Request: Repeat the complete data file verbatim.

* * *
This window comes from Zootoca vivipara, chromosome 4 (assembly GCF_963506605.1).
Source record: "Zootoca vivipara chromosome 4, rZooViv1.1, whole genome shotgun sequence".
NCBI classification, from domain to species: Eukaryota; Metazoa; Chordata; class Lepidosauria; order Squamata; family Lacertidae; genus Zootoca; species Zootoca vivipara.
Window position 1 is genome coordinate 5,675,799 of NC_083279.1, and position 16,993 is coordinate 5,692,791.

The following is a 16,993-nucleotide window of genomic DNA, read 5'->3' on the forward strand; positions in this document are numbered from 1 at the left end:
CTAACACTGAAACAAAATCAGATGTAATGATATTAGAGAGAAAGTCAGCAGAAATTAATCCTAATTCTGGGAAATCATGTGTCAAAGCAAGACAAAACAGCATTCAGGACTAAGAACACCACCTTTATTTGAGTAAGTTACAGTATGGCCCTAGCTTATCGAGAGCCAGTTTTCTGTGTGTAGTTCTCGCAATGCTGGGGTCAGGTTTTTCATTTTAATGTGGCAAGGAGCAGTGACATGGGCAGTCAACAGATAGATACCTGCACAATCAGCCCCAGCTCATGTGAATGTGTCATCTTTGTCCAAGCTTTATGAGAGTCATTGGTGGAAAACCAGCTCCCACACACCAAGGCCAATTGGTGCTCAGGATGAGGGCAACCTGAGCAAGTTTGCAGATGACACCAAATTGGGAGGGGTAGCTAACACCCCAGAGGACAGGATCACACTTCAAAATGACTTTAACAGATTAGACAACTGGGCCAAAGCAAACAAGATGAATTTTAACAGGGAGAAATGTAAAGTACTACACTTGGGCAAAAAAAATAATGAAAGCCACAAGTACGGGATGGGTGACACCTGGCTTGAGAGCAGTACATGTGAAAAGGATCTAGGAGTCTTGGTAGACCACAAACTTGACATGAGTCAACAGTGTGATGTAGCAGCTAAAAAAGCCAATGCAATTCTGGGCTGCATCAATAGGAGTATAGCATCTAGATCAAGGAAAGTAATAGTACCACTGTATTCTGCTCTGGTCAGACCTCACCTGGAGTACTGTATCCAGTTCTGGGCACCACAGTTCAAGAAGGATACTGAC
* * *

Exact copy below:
This window comes from Zootoca vivipara, chromosome 4 (assembly GCF_963506605.1).
Source record: "Zootoca vivipara chromosome 4, rZooViv1.1, whole genome shotgun sequence".
NCBI classification, from domain to species: Eukaryota; Metazoa; Chordata; class Lepidosauria; order Squamata; family Lacertidae; genus Zootoca; species Zootoca vivipara.
Window position 1 is genome coordinate 5,675,799 of NC_083279.1, and position 16,993 is coordinate 5,692,791.

The following is a 16,993-nucleotide window of genomic DNA, read 5'->3' on the forward strand; positions in this document are numbered from 1 at the left end:
CTAACACTGAAACAAAATCAGATGTAATGATATTAGAGAGAAAGTCAGCAGAAATTAATCCTAATTCTGGGAAATCATGTGTCAAAGCAAGACAAAACAGCATTCAGGACTAAGAACACCACCTTTATTTGAGTAAGTTACAGTATGGCCCTAGCTTATCGAGAGCCAGTTTTCTGTGTGTAGTTCTCGCAATGCTGGGGTCAGGTTTTTCATTTTAATGTGGCAAGGAGCAGTGACATGGGCAGTCAACAGATAGATACCTGCACAATCAGCCCCAGCTCATGTGAATGTGTCATCTTTGTCCAAGCTTTATGAGAGTCATTGGTGGAAAACCAGCTCCCACACACCAAGGCCAATTGGTGCTCAGGATGAGGGCAACCTGAGCAAGTTTGCAGATGACACCAAATTGGGAGGGGTAGCTAACACCCCAGAGGACAGGATCACACTTCAAAATGACTTTAACAGATTAGACAACTGGGCCAAAGCAAACAAGATGAATTTTAACAGGGAGAAATGTAAAGTACTACACTTGGGCAAAAAAAATAATGAAAGCCACAAGTACGGGATGGGTGACACCTGGCTTGAGAGCAGTACATGTGAAAAGGATCTAGGAGTCTTGGTAGACCACAAACTTGACATGAGTCAACAGTGTGATGTAGCAGCTAAAAAAGCCAATGCAATTCTGGGCTGCATCAATAGGAGTATAGCATCTAGATCAAGGAAAGTAATAGTACCACTGTATTCTGCTCTGGTCAGACCTCACCTGGAGTACTGTATCCAGTTCTGGGCACCACAGTTCAAGAAGGATACTGAC